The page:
The Crucifixion begins– Just prior to his crucifixion, Jesus was offered wine mixed with myrrh, a mild analgesic mixture, and he refused it (Mark 15:23, John 19:39).
Do you remember what mankind offered Jesus at his birth as gifts through the magi? Out of their treasures, they offered him gold, frankincense, and myrrh (Matthew 2:11). There are specific reasons that these gifts were chosen: God rejects the best of mankind and offers his Son!
Gold was a gift for the kings of the day. And of course, Jesus was and is the King of kings, Lord of lords (Revelation 19:16). Gold is mentioned hundreds of times in the Scripture. For example, when the Queen of Sheba visited King Solomon in 1 Kings 10:10, she brought with her $122 million dollars (7000 pounds) of gold to honor the king. Ironically, Jesus lived as the humble Servant (Mark 10:45), not as an exalted king! As discussed in the last blog, he wore a crown of thorns, not a crown of gold. Gold rejected!
Frankincense was derived from tree sap and was very costly. It yields a very pleasant fragrance, and was used throughout Jewish history in animal and grain sacrifices (Leviticus 2:1, Exodus 30:34). Ironically, Jesus offered himself up in his crucifixion as a sacrifice for us, a fragrant offering to the Lord God (Ephesians 5:2).
Myrrh was a preservative and liquid resin and had several uses. Genesis 37:25 says that it was used in the ancient world to protect the human body from decomposition after death. The gift of myrrh from the wise men would foreshadow that Jesus would “taste” death. In Egyptian history, mummies were often coated with myrrh. Jewish culture picked up on this. John 19:39-40 says that myrrh was combined with other spices and put on Jesus’ body after the crucifixion in preparation for his burial. His burial was never completed because of his resurrection and the preservation property of myrrh was not needed either. Myrrh was refused by Jesus before his crucifixion and after it!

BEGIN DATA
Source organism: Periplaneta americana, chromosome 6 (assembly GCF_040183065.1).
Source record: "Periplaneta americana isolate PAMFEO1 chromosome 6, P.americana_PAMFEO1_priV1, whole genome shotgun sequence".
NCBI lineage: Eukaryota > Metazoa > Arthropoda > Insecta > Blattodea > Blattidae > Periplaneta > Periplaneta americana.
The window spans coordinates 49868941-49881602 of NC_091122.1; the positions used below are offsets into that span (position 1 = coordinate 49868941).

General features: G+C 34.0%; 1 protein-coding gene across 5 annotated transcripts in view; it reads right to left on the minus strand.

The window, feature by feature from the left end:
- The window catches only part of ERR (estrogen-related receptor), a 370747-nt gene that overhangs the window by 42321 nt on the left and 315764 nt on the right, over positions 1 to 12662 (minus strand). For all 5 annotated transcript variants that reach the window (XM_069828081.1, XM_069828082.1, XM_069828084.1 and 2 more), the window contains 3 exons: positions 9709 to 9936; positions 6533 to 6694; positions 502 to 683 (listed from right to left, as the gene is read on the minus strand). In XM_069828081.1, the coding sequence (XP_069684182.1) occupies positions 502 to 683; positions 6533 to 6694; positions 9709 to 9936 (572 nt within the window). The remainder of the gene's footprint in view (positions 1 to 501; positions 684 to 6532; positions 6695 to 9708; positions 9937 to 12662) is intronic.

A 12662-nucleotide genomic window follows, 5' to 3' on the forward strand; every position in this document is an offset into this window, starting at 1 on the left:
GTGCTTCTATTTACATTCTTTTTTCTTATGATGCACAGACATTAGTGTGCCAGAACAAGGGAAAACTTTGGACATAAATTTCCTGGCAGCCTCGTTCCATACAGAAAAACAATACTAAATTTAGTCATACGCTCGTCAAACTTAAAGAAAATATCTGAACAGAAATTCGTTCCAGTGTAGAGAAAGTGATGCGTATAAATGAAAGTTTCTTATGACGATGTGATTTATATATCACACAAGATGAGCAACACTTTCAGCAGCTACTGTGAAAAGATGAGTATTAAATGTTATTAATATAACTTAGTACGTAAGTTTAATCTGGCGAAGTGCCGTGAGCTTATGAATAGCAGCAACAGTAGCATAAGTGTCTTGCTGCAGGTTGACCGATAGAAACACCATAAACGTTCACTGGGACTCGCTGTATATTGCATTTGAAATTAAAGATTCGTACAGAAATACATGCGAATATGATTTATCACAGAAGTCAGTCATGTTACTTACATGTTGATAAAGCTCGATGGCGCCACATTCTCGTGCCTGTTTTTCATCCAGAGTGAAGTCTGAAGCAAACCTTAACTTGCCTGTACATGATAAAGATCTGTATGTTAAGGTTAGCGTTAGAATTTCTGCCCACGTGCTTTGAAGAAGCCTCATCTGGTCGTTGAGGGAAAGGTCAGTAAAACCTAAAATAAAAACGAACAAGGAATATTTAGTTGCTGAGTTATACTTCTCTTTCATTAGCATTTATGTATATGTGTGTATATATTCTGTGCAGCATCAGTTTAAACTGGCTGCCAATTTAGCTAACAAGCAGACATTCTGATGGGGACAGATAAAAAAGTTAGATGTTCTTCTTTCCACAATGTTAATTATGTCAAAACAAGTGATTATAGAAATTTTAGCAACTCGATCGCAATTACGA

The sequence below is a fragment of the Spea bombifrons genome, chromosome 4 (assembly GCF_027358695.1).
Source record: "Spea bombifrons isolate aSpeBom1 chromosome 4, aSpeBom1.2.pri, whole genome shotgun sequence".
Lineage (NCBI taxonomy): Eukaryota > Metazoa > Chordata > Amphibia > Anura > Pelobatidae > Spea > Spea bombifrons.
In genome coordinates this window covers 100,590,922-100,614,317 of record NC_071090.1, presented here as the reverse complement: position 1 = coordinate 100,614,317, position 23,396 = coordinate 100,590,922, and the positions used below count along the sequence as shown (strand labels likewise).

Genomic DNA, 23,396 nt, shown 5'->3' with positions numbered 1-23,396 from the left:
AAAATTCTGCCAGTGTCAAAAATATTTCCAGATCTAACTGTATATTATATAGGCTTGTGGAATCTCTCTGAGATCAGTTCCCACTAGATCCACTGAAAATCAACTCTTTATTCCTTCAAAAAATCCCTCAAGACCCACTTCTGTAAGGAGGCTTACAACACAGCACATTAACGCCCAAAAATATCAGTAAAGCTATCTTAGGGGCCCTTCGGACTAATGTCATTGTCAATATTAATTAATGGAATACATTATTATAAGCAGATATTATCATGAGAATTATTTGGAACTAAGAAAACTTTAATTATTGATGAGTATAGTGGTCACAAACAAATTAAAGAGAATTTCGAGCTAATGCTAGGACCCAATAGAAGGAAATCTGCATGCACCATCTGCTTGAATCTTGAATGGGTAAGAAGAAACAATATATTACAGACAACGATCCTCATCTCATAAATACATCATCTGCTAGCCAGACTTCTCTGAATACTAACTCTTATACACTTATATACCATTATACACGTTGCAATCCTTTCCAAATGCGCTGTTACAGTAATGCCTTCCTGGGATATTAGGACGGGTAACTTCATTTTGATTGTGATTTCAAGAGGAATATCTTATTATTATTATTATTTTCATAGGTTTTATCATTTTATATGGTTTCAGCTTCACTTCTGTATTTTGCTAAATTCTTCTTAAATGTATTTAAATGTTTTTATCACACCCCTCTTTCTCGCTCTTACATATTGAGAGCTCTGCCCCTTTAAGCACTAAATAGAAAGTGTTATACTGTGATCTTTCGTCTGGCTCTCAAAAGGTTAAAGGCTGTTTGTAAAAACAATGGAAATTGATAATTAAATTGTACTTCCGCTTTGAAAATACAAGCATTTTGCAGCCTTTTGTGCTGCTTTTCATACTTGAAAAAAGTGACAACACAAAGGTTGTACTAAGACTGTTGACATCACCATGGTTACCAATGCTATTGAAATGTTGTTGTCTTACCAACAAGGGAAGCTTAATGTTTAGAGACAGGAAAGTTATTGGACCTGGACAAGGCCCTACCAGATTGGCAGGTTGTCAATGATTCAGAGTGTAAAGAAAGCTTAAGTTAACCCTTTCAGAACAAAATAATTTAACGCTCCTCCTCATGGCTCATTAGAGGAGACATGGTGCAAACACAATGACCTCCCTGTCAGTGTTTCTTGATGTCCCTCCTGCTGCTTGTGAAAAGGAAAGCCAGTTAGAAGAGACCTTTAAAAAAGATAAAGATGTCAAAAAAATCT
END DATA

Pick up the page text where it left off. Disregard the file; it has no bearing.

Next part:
The legionnaire (Roman soldier) drove a heavy, square, wrought-iron nail through the wrists of Jesus deep into the patibulum wood. The patibulum was then lifted in place at the top of the stipes. The left foot and right foot were extended, and a nail was driven through the arch of each, leaving the knees moderately flexed. Jesus was then crucified. As Jesus slowly sagged down with more weight on the nails in the wrists, excruciating pain shot up to his brain. As His arms and legs fatigued, muscle cramps knotted in deep, relentless, throbbing pain. The pectoral muscles and intercostal (between the ribs) muscles became paralyzed and he then could not exhale properly. Carbon dioxide built up in the blood stream. He is then unable to push himself upward to bring in life-giving oxygen. Posca, a cheap, sour wine which is the staple drink of the Roman legionnaires, is lifted to Jesus’ lips. (Mark 15:36; prophesized in Psalm 69:21) Jesus doesn’t take it.
Psalm 22– Jesus quotes Psalm 22:1 while on the cross. “My God, my God, why have you forsaken me?” (see Matthew 27:46) The prophecy in 22:14-18 says “I am poured out like water (22:14 a reference to John 19:34, where it says one of the soldiers pierced Jesus’ side with a spear to assure His death, bringing a sudden flow of blood and water.) Jesus likely had a large pericardial effusion which explains this flow of bodily fluids.
Not only did Jesus die of the physical anguish of crucifixion, but likely from a large pericardial effusion that constricted his heart function, and all his bones were out of joint. “My heart has turned to wax; it has melted away within me. My strength is dried up like a potsherd (a piece of broken pottery), and my tongue sticks to the roof of my mouth, you lay me in the dust of death. Dogs have surrounded me; a band of evil men has encircled me, they have pieced my hands and my feet. I can count all my bones; people stare and gloat over me. They divide my garments among them and cast lots for my clothing. (Psalm 22:14b-18)”
What a view of the shame and suffering, naked in a public place; of what Jesus our Lord experienced for our sin.
The end of a crucifixion– the common method of ending a crucifixion was by “crurifracture,” the breaking of the bones of the legs. This prevented the victim from pushing themselves upward; the tension could not be relieved from the muscles o the chest, and rapid suffocation occurred. The legs of the two thieves were broken, but when they came to Jesus they saw that this was unnecessary. (John 19:32). Again, this a fulfillment of prophecy from Exodus 12:46, Numbers 9:12, Psalms 34:20. “The Passover lamb must be eaten inside one house; take none of the meat outside the house. Do not break any of the bones.”
The agony and bloodshed of the crucifixion is a stumbling block for many unbelievers. How could God allow this to happen? If Jesus was God he would have worn a Gold crown, right? At his Second Coming, things will be different!
Think about it.
References: “A Doctor at Calvary” by Pierre Barbet, MD, 1949. “The Day Christ Died,” by Jim Bishop, 1957. Life Application Bible, NIV version